Where the Century really shines, in my view, is in its strange blend of understated elegance and bizarre formality. The designers who penned this car’s lines over 50 years ago did a terrific job in many respects. The chamfered beltline, the neat greenhouse and the clean flanks of this automobile were devised with great taste and judgment, allowing the basic body to remain virtually unchanged – and yet still classy – for such a long time.
In the metal, the Century VG40 is long, wide and sits quite low – in the best Detroit tradition of the ‘60s. however, contrary to its American evocations, it’s shod with pretty beefy 15-inch tyres that give it a more sure-footed stance than many a land yacht. The designers also eschewed burying the rear wheels inside fender skirts – a wise and prescient decision, given how dated that feature would have looked by the ‘80s.
On the weird side, only the Japanese could ever badge a car with this chicken / phoenix emblem with a straight face, or use a golden Gothic script “C” as the model’s secondary badge, as if it somehow needed one.
The terror-bird is called Hō-ō (maybe that name’s derived from its mating call?), an Eat Asian mythological poultry-gheist that somehow is supposed to represent the Japanese Imperial family. It appears on each wheel, the grille and the steering wheel, so it’s clearly the cock of the roost.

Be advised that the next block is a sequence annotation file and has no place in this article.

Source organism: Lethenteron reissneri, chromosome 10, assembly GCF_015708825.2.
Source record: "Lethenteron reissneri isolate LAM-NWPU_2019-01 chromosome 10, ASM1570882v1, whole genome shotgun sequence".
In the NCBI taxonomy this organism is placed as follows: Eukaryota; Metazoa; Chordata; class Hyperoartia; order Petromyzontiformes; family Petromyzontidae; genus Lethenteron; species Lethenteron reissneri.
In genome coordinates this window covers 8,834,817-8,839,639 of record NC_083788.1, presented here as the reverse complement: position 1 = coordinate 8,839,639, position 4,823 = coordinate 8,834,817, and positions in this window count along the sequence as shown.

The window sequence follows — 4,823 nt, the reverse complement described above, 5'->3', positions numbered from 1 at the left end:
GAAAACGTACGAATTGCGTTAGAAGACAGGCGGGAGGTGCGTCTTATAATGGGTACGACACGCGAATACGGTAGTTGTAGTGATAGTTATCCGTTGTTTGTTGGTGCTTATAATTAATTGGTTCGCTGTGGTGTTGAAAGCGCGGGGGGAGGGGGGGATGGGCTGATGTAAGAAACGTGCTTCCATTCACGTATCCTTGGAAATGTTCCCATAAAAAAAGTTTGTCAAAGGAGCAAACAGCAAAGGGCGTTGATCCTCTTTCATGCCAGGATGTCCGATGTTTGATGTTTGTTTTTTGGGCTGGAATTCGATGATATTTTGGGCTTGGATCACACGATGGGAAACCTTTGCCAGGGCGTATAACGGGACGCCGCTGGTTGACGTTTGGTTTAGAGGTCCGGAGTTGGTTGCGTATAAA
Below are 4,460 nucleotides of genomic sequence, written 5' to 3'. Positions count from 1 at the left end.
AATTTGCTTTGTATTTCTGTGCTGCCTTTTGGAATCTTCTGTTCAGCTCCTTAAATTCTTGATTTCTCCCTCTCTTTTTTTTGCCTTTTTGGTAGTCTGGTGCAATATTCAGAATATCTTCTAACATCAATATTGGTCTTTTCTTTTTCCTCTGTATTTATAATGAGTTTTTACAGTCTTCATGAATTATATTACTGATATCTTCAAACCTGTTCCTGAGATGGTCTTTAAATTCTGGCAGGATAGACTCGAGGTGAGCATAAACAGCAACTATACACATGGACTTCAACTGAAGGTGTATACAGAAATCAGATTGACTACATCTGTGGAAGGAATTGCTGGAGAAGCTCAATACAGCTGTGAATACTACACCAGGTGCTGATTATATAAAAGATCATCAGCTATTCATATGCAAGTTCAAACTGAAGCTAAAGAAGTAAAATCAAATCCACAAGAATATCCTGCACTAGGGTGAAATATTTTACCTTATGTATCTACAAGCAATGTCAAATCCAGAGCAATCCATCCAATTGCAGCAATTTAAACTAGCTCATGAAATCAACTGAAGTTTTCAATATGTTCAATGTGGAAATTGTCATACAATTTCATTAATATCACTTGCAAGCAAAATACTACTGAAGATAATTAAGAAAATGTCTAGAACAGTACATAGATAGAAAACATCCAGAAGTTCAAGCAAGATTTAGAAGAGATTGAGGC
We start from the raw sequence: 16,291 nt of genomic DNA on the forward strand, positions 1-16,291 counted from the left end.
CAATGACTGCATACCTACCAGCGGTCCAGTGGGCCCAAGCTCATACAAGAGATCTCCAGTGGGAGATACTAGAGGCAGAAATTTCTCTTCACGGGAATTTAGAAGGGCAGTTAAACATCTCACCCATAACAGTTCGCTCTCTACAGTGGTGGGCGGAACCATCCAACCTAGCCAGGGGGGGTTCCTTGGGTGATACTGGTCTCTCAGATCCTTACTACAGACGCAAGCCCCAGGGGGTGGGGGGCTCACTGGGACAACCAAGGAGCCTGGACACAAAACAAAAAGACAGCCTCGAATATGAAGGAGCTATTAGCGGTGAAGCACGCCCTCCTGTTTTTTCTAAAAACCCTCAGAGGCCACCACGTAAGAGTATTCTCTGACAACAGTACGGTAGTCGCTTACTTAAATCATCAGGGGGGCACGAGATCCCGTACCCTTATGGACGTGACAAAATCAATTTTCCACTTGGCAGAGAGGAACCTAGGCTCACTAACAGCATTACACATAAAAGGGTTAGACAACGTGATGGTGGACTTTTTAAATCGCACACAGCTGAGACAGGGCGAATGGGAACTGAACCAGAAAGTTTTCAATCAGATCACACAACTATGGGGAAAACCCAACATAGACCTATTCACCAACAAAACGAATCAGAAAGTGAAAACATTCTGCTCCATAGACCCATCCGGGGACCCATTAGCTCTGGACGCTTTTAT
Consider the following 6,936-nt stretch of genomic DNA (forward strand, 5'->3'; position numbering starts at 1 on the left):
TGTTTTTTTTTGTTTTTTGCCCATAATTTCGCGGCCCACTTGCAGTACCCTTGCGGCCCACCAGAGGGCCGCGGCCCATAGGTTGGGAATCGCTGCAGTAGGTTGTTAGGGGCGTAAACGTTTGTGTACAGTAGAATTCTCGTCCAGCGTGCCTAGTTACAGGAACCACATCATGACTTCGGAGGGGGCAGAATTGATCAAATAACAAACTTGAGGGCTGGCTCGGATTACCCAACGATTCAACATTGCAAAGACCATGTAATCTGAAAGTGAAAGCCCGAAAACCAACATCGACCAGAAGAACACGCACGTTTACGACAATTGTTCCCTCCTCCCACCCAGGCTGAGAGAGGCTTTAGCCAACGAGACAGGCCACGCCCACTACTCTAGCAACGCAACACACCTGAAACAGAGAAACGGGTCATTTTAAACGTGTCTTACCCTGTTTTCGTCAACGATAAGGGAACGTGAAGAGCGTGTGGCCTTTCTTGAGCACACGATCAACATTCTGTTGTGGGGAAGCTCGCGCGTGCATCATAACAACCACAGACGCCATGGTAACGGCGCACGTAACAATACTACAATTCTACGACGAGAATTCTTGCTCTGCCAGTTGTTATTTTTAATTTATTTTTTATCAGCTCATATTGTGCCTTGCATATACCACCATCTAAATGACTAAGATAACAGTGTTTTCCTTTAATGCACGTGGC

It’s not clear exactly how many Centuries were made. They say Toyota built around 200 per annum on average, so I guess around 3000 cars similar to this one were crafted in 15 years. Data for the VG45 are shrouded in mystery and stretch limos are rarer than hen’s teeth. In any case, first-generation Centuries are now very rarely seen on the roads.
There are several reasons for this. One is that not a few were apparently destroyed. I understand that some owners, after having used their car for some years, were kind enough to pass them on to more junior staff, but others preferred to demand that the car be disposed of, plain and simple. Centuries to the crusher? It happened, apparently, more often than you would think. These are not Rolls-Royces.
The price of these cars when new has always remained at around the same level through the years – between about US$150k-200k, depending on the optional extras. The Century is the most expensive production car on the JDM, though it’s a relative bargain compared to many imports. Depreciation is steep, however. If you can find one, a standard issue VG40 saloon in decent nick will only set you back around US$10,000 – despite their rarity, Centuries are not worth much here.
A few Centuries end up on the used car market and in the hands of collectors, both at home and abroad, but also those of less respectable characters: the Yakuza are known to have a fondness for these, which has led to a drop in the car’s reputation. And in the final analysis, an old Century is just another old car or many Japanese folks – and thus undesirable, expensive and useless. What, no Bluetooth and no USB charger? A tape deck? Call that a luxury car?
Well, yes. It is a luxury car. One of the best. It’s just from a previous century.